To say that these are the basics is an extreme understatement, but considering that you are reading this article, it’s okay. We all have to start somewhere. These are the basic spirits/liquors/alcohols that you will encounter and are most likely what you are trying to order. From here we will progress to modifiers or “How do I want to drink this liquor and what will my bartender put into it?”

image of the back shelf at a bar with many hundreds of bottles of liquor
Pictured Here: Like… 5 things
Photo by Adam Wilson

Ordering Drinks: Modifiers

The most basic of modifiers will be your “Liquor and Mixer”. If you’ve hung around in bars much, you’ve probably heard someone ask for a “Whiskey and Coke” or “Gin and Tonic” or “Vodka Cranberry”. These are you Liquor and Mixers. First you name the liquor (Vodka, Rum, Gin, etc.), then you name the mixer (Coke, Sprite, Ginger Ale, Tonic, etc..). As a side note, many bartenders (myself included) have a bit of a pet peeve about ordering drinks by listing your mixer first (e.g. Coke and Jack, Cranberry Vodka). It doesn’t change anything but I guess that’s why it’s a pet peeve and not an actual problem.

Generally Good Mixers

VodkaCranberrrySodaLemonadeOrange Juice
RumGinger aleCokeFruit PunchPineapple
WhiskeyCokeGinger alelemonadeapple juice
GinToniclemonadeorange juice
Tequilacranberryorange juicegrapefruit juice
Brandyorange juicecidercoffee

Now, I’ll be honest with you, some of these are a bit of a stretch for me… whiskey and Apple Juice is certainly delicious but you probably shouldn’t ask for it at a dive bar. Also, personally, I am fundamentally against Tequila and Cranberry Juice, but I certainly hear it ordered enough. That aside, if you go to your bartender and order drinks like a Whiskey and Coke or Tequila and Grapefruit Juice, they are going to ask you a few more questions. Or, they might just assume and you won’t get the drink you were thinking of. Either way, you need to know the next bit too.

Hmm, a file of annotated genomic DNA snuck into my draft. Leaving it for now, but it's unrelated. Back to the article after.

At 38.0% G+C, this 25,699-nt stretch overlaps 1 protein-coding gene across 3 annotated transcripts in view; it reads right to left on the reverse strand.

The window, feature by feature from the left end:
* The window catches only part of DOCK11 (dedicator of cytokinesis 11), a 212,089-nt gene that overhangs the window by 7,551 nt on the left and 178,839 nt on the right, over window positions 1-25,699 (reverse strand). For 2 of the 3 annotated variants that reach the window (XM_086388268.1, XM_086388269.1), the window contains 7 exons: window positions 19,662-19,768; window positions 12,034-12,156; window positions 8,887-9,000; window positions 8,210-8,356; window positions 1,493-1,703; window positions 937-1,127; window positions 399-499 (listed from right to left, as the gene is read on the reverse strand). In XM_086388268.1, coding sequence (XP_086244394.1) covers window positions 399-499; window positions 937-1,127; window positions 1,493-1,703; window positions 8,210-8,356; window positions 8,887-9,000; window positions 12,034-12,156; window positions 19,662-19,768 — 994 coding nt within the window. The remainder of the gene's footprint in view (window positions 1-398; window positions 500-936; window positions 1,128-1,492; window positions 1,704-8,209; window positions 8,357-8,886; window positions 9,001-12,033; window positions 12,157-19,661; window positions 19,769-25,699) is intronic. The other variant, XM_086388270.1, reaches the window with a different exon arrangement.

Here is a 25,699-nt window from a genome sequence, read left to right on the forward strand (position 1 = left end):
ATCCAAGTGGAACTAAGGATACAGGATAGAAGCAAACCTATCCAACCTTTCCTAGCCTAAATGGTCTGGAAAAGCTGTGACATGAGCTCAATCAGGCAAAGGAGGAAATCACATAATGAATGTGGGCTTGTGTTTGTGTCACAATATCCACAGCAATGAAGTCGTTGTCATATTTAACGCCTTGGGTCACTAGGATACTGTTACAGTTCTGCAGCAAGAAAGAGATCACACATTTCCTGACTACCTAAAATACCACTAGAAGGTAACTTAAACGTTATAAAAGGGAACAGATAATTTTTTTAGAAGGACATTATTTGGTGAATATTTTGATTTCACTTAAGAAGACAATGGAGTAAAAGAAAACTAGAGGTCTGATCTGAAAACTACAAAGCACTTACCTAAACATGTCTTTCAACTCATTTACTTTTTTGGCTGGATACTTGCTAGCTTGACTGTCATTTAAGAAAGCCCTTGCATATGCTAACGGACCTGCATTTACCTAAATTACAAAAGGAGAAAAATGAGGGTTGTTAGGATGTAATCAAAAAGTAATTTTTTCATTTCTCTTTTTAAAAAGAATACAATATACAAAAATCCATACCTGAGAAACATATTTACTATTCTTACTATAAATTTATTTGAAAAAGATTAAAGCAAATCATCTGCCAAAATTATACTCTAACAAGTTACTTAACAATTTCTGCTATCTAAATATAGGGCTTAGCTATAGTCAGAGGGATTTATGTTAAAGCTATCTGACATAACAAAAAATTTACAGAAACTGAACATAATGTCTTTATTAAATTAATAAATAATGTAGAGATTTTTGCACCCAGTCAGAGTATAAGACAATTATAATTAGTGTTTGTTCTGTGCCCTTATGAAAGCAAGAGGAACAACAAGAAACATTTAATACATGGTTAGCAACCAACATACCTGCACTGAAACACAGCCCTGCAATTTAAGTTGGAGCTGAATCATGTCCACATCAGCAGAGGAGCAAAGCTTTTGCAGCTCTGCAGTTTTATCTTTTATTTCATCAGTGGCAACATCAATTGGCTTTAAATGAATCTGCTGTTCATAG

image of a pink neon sign that spells 'Liquor' placed over a red brick wall
Photo By Lex Guerra

Clarify how you want your Liquor and Mixer

Short, tall, double, neat, and many more… at some point these familiar words seem very unfamiliar. I’m sure some of them you already know and some of them you could figure out, but I will testify that I get plenty of 40+ guests ordering drinks using these words incorrectly or not at all. Many of these are either/or situations.

Short or Tall

This refers to how much mixer (soda or juice) you want in your drink. A ‘short’ drink will be served in a rocks glass with roughly equal portions of liquor to mixer. A ‘tall’ drink will be served in a larger glass with roughly two or three times as much mixer as liquor. If you don’t want to taste the liquor as much, order tall. If you do want to taste it, order short.

Single or Double

This part refers to how much alcohol you want in your drink. The standard pour at bars I’ve worked at in the past is 1.25 oz of alcohol with the double being 2 oz. The one I work at now, the standard pour is 2 oz with a double being 4 oz. This is something to keep in mind when ordering drinks and will vary from bar to bar. Dive bars tend to have larger pours while corporate restaurants and high end bars have smaller pours.